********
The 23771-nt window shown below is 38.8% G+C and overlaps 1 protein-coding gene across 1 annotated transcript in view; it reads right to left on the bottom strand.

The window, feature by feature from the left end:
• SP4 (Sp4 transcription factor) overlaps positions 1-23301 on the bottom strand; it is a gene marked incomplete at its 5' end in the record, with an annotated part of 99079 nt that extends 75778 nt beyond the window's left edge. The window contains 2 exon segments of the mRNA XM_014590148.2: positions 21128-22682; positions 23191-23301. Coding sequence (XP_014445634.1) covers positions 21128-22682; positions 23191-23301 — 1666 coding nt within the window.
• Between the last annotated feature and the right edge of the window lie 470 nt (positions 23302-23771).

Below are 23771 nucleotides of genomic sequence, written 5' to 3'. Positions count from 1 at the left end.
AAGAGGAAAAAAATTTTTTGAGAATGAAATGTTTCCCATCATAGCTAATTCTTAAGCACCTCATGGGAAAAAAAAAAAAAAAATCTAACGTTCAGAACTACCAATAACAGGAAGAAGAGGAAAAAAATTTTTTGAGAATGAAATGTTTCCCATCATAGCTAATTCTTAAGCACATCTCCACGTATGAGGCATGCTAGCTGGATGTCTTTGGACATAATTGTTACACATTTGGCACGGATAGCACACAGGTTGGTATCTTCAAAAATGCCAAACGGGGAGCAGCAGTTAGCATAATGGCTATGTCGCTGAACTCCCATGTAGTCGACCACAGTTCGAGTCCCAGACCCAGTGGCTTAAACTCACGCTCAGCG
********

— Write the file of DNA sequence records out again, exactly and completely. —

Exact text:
The 23771-nt window shown below is 38.8% G+C and overlaps 1 protein-coding gene across 1 annotated transcript in view; it reads right to left on the bottom strand.

The window, feature by feature from the left end:
• SP4 (Sp4 transcription factor) overlaps positions 1-23301 on the bottom strand; it is a gene marked incomplete at its 5' end in the record, with an annotated part of 99079 nt that extends 75778 nt beyond the window's left edge. The window contains 2 exon segments of the mRNA XM_014590148.2: positions 21128-22682; positions 23191-23301. Coding sequence (XP_014445634.1) covers positions 21128-22682; positions 23191-23301 — 1666 coding nt within the window.
• Between the last annotated feature and the right edge of the window lie 470 nt (positions 23302-23771).

Below are 23771 nucleotides of genomic sequence, written 5' to 3'. Positions count from 1 at the left end.
AAGAGGAAAAAAATTTTTTGAGAATGAAATGTTTCCCATCATAGCTAATTCTTAAGCACCTCATGGGAAAAAAAAAAAAAAAATCTAACGTTCAGAACTACCAATAACAGGAAGAAGAGGAAAAAAATTTTTTGAGAATGAAATGTTTCCCATCATAGCTAATTCTTAAGCACATCTCCACGTATGAGGCATGCTAGCTGGATGTCTTTGGACATAATTGTTACACATTTGGCACGGATAGCACACAGGTTGGTATCTTCAAAAATGCCAAACGGGGAGCAGCAGTTAGCATAATGGCTATGTCGCTGAACTCCCATGTAGTCGACCACAGTTCGAGTCCCAGACCCAGTGGCTTAAACTCACGCTCAGCG